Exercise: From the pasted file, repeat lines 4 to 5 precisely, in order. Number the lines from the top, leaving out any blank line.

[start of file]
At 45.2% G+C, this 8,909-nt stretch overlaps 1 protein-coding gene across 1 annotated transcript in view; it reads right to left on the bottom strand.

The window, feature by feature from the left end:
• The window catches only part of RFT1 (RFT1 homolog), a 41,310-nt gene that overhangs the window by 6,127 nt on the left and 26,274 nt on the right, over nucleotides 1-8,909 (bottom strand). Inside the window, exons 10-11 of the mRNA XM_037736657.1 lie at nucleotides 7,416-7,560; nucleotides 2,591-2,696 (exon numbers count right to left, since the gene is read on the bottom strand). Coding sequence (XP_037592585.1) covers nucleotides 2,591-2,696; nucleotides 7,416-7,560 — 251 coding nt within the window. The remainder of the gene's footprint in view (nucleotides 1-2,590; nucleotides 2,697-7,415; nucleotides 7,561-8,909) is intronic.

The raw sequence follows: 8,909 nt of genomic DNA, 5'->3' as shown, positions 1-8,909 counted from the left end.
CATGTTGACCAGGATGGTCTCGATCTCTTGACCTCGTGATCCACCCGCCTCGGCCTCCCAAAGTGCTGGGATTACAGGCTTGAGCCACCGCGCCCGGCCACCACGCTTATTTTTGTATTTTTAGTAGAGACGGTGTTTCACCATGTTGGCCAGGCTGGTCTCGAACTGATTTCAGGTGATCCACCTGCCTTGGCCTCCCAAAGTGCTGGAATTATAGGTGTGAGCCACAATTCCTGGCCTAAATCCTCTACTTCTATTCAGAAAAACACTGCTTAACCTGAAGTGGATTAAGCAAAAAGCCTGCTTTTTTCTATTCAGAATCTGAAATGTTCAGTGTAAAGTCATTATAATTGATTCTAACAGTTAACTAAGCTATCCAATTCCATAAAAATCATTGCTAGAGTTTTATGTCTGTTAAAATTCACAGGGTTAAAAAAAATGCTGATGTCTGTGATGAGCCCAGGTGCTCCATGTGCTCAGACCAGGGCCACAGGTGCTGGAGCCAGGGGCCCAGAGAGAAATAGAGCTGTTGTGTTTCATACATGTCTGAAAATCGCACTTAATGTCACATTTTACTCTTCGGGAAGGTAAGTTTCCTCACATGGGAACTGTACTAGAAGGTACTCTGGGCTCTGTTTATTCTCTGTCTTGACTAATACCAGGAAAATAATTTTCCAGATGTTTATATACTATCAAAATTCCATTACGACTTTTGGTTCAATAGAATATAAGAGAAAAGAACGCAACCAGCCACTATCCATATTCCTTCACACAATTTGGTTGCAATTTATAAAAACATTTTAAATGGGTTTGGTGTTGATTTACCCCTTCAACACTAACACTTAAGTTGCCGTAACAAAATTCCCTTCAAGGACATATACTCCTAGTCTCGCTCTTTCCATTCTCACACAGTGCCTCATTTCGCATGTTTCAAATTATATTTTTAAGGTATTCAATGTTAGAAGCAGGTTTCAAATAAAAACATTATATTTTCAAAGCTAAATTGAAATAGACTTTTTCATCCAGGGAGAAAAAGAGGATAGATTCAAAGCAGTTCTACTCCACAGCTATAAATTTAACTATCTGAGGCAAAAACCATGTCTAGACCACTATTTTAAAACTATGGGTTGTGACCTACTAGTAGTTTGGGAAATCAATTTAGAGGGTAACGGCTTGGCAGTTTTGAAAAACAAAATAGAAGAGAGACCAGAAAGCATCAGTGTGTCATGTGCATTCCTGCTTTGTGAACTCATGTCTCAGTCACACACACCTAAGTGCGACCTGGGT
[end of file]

The raw sequence follows: 8,909 nt of genomic DNA, 5'->3' as shown, positions 1-8,909 counted from the left end.
CATGTTGACCAGGATGGTCTCGATCTCTTGACCTCGTGATCCACCCGCCTCGGCCTCCCAAAGTGCTGGGATTACAGGCTTGAGCCACCGCGCCCGGCCACCACGCTTATTTTTGTATTTTTAGTAGAGACGGTGTTTCACCATGTTGGCCAGGCTGGTCTCGAACTGATTTCAGGTGATCCACCTGCCTTGGCCTCCCAAAGTGCTGGAATTATAGGTGTGAGCCACAATTCCTGGCCTAAATCCTCTACTTCTATTCAGAAAAACACTGCTTAACCTGAAGTGGATTAAGCAAAAAGCCTGCTTTTTTCTATTCAGAATCTGAAATGTTCAGTGTAAAGTCATTATAATTGATTCTAACAGTTAACTAAGCTATCCAATTCCATAAAAATCATTGCTAGAGTTTTATGTCTGTTAAAATTCACAGGGTTAAAAAAAATGCTGATGTCTGTGATGAGCCCAGGTGCTCCATGTGCTCAGACCAGGGCCACAGGTGCTGGAGCCAGGGGCCCAGAGAGAAATAGAGCTGTTGTGTTTCATACATGTCTGAAAATCGCACTTAATGTCACATTTTACTCTTCGGGAAGGTAAGTTTCCTCACATGGGAACTGTACTAGAAGGTACTCTGGGCTCTGTTTATTCTCTGTCTTGACTAATACCAGGAAAATAATTTTCCAGATGTTTATATACTATCAAAATTCCATTACGACTTTTGGTTCAATAGAATATAAGAGAAAAGAACGCAACCAGCCACTATCCATATTCCTTCACACAATTTGGTTGCAATTTATAAAAACATTTTAAATGGGTTTGGTGTTGATTTACCCCTTCAACACTAACACTTAAGTTGCCGTAACAAAATTCCCTTCAAGGACATATACTCCTAGTCTCGCTCTTTCCATTCTCACACAGTGCCTCATTTCGCATGTTTCAAATTATATTTTTAAGGTATTCAATGTTAGAAGCAGGTTTCAAATAAAAACATTATATTTTCAAAGCTAAATTGAAATAGACTTTTTCATCCAGGGAGAAAAAGAGGATAGATTCAAAGCAGTTCTACTCCACAGCTATAAATTTAACTATCTGAGGCAAAAACCATGTCTAGACCACTATTTTAAAACTATGGGTTGTGACCTACTAGTAGTTTGGGAAATCAATTTAGAGGGTAACGGCTTGGCAGTTTTGAAAAACAAAATAGAAGAGAGACCAGAAAGCATCAGTGTGTCATGTGCATTCCTGCTTTGTGAACTCATGTCTCAGTCACACACACCTAAGTGCGACCTGGGT